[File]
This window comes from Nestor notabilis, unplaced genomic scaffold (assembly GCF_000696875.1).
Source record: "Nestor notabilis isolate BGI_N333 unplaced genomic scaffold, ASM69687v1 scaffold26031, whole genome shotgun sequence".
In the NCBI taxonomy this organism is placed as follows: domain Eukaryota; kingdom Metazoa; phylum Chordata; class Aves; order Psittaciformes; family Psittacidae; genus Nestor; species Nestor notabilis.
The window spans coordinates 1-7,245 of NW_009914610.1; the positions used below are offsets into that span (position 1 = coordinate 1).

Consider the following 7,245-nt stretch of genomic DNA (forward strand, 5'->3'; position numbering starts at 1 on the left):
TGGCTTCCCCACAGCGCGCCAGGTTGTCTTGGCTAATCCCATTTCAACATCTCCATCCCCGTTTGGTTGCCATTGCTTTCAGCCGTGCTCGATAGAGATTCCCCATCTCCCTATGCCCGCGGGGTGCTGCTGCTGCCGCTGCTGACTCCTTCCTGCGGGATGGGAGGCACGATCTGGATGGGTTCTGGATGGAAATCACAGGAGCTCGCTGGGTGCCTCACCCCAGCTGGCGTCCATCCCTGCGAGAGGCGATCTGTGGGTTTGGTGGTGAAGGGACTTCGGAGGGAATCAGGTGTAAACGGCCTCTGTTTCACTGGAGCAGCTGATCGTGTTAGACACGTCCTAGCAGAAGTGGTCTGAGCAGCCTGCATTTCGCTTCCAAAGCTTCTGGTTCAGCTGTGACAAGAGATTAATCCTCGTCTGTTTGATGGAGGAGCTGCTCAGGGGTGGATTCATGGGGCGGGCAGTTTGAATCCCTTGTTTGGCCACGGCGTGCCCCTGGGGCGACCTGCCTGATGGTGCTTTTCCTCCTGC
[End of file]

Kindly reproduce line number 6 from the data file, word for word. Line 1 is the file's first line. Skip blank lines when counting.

TGGCTTCCCCACAGCGCGCCAGGTTGTCTTGGCTAATCCCATTTCAACATCTCCATCCCCGTTTGGTTGCCATTGCTTTCAGCCGTGCTCGATAGAGATTCCCCATCTCCCTATGCCCGCGGGGTGCTGCTGCTGCCGCTGCTGACTCCTTCCTGCGGGATGGGAGGCACGATCTGGATGGGTTCTGGATGGAAATCACAGGAGCTCGCTGGGTGCCTCACCCCAGCTGGCGTCCATCCCTGCGAGAGGCGATCTGTGGGTTTGGTGGTGAAGGGACTTCGGAGGGAATCAGGTGTAAACGGCCTCTGTTTCACTGGAGCAGCTGATCGTGTTAGACACGTCCTAGCAGAAGTGGTCTGAGCAGCCTGCATTTCGCTTCCAAAGCTTCTGGTTCAGCTGTGACAAGAGATTAATCCTCGTCTGTTTGATGGAGGAGCTGCTCAGGGGTGGATTCATGGGGCGGGCAGTTTGAATCCCTTGTTTGGCCACGGCGTGCCCCTGGGGCGACCTGCCTGATGGTGCTTTTCCTCCTGC